Mississippi State football has dropped in the latest SP+ ranking update. Here’s what that actually means for the Bulldogs.
This off-season has definitely been an eventful one for Mississippi State football, with the aftermath of Mike Leach’s tragic passing; a new, first-time head coach; spring practices and some new commitments for the 2024 recruiting class.
But something that has passed with little hoopla is a drop from 12th in Bill Connelly’s final 2022 SP+ rankings to 25th in the most updated rankings post-spring.
Please read on before jumping in Bill’s Twitter mentions: he did not drop us in his rankings because he hates Mississippi State. I’ve been a fan of Connelly’s work since his days at SBNation, where every year his previews for Mississippi State were the de facto start of the football season in my eyes.
I can tell you he doesn’t rank anything off of the “eye test”, nor does he “helmet scout” and just throw blue bloods and hyped teams at the top. Bill’s rankings are based on completely objective sets of data that he plugs into his proprietary number machine.
So what gives? Why the drop in Mississippi State’s SP+ ranking?
Why did Mississippi State football drop in SP+ ranking update?
Likely the biggest reason is State’s returning production.
These numbers from ESPN show that MSU ranks 91st in overall returning production, 51st on offense and 118th on defense. The offensive numbers may be misleading with the context of a new offensive system under Kevin Barbay, but context is not a factor in returning production or SP+.
Being 118th on defense shouldn’t be surprising as State lost first-rounder Emmanuel Forbes and multiple defensive linemen to the NFL.
It should be noted that “returning production” goes deeper than other, lazier ways to gauge how much a team returns the next year (like previous starts). The numbers that Bill uses include individual stats like receptions and tackles. Even with a 91st overall ranking, Mississippi State fans should be glad that we kept players like Tulu Griffin from leaving via the transfer portal.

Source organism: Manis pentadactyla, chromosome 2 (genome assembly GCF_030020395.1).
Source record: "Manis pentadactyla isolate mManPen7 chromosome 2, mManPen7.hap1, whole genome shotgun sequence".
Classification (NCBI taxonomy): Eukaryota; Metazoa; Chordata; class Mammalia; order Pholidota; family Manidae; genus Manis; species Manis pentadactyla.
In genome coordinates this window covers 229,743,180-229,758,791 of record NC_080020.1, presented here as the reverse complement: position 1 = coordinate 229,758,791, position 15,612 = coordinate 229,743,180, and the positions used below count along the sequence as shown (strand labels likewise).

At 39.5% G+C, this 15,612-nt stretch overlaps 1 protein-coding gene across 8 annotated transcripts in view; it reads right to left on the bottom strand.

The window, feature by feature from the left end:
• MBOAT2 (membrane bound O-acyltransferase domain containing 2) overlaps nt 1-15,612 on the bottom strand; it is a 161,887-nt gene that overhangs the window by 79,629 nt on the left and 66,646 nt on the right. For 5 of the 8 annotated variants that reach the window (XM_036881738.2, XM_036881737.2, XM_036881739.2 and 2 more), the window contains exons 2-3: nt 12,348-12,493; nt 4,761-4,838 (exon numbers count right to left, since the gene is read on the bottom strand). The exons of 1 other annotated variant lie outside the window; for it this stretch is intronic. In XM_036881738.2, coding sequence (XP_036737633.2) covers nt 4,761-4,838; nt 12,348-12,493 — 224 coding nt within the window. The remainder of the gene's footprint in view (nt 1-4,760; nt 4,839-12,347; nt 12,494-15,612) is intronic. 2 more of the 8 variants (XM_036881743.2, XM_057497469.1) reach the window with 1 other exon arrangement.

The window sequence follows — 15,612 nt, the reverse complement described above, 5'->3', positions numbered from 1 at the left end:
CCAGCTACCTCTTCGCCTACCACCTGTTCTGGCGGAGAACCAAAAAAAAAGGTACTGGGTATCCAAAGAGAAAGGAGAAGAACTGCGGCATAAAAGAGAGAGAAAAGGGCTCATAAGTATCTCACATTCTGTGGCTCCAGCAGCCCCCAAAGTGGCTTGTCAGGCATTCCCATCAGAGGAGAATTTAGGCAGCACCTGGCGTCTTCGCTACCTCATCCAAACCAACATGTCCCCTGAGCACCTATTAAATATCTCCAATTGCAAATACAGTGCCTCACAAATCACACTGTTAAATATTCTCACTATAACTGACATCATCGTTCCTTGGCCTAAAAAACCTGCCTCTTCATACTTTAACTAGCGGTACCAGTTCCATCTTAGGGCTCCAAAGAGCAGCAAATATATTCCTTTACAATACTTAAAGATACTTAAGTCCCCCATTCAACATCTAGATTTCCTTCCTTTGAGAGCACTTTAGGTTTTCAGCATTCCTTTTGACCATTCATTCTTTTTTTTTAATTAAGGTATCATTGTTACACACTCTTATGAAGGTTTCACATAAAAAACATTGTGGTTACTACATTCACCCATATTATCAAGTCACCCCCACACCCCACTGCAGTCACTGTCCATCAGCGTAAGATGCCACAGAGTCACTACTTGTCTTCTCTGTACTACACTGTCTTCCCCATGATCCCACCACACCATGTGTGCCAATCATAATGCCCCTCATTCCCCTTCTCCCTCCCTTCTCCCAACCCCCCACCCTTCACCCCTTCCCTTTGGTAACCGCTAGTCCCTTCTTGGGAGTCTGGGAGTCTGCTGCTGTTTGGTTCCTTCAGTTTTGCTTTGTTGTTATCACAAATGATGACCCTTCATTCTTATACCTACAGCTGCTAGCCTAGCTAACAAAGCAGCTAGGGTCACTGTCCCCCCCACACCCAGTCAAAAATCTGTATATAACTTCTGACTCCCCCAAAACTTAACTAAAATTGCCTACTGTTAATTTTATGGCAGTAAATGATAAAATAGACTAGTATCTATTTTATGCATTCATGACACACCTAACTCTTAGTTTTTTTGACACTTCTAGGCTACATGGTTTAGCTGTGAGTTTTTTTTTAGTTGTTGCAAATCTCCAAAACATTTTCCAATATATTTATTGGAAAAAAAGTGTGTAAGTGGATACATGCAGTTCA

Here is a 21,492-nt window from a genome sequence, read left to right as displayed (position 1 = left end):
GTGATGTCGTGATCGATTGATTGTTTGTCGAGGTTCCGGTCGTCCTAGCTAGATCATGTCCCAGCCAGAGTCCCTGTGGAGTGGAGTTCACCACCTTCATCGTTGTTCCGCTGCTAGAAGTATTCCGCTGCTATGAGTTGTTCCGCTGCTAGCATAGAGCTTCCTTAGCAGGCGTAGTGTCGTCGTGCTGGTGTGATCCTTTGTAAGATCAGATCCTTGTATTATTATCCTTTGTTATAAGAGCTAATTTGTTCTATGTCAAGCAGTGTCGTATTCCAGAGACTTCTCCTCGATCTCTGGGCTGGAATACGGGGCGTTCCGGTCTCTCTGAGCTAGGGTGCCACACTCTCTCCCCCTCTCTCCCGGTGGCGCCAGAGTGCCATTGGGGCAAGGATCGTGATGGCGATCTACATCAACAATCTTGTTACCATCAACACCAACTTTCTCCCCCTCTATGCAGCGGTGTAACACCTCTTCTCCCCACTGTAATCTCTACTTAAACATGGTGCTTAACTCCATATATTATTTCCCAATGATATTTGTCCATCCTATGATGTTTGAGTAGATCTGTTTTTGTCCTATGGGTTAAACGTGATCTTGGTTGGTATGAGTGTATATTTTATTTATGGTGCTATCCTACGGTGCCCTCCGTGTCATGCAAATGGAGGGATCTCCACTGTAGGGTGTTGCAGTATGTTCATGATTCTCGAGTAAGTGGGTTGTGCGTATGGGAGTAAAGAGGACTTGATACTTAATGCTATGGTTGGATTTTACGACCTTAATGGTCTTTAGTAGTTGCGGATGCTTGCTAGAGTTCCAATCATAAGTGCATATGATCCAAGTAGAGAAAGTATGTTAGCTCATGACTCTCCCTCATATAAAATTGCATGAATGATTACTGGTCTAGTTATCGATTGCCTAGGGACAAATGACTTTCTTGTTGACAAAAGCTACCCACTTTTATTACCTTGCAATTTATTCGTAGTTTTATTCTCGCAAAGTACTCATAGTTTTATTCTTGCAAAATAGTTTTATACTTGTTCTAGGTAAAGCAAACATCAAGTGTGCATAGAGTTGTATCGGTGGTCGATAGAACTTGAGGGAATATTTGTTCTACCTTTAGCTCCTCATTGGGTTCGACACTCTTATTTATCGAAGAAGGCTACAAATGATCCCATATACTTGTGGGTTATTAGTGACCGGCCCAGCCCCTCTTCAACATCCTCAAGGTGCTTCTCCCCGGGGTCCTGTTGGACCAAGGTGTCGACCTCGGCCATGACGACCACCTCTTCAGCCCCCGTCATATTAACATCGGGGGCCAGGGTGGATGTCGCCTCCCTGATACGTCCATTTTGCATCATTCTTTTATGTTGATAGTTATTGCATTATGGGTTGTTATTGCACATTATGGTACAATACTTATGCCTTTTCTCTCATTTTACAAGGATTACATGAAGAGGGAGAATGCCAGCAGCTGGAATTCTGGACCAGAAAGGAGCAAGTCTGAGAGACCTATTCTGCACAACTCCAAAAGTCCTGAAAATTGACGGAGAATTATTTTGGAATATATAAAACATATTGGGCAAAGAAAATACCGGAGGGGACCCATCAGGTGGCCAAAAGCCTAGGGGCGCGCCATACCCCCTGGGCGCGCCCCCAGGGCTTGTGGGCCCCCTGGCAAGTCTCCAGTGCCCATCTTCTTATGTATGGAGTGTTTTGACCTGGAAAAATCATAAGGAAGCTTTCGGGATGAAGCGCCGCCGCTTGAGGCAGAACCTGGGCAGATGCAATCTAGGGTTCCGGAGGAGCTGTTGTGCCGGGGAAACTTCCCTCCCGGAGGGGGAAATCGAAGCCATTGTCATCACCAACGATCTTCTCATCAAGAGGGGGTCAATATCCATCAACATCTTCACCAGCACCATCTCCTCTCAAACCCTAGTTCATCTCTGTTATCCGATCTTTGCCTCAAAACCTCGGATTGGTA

Another factor affecting our SP+ rank is recent recruiting. Regardless of how you feel about ESPN’s rankings (I prefer 24/7’s recruiting rankings), SP+ is now an ESPN product and uses rankings from their site. The last two years of recruiting have resulted in ESPN ranks of 28th and 27th respectively, but a 2021 recruiting rank of 38th may also be causing a bit of a drop in our overall SP+ ranking.
Again, if context were part of the formula, we might be affected by the differences in our new offensive scheme and how our previously recruited players fit the system, but SP+ looks at raw recruiting numbers.
Recent history is the final piece of the puzzle that Bill Connelly references in the changes from last year to this year in SP+. This likely doesn’t affect MSU negatively in an extreme way. Despite a 4-7 record in the COVID-19 abbreviated season, Mississippi State finished with a bowl win. They then improved in 2021 and finished with a ranking of 20th in last year’s AP Poll. State was also the highest ranked 9-4 team in SP+ last year.
What does this SP+ ranking update mean for Mississippi State football this season?
Well, it’s hard to say.
Per Bill Connelly himself, the SP+ isn’t meant to predict the final AP Poll rankings. What we can see from these rankings is that five of MSU’s 2023 opponents are ranked higher in SP+ and two other opponents rank immediately behind State.
If the games were played on SP+ paper, State would lose four games and have three other toss-ups (Kentucky is ranked only 3 spots higher in the most recent rankings). This would not include the trap game at South Carolina, which Ethan Lee included in his list of 5 toughest games in 2023, sandwiched between home matchups against LSU and Alabama.
There will be one more update to the pre-season SP+ rankings in August, but right now our likely record at the end of the year would be somewhere between 8-4 and 5-7. Taking into account the new coaching staff and other context, our goal may need to be bowl eligibility this year.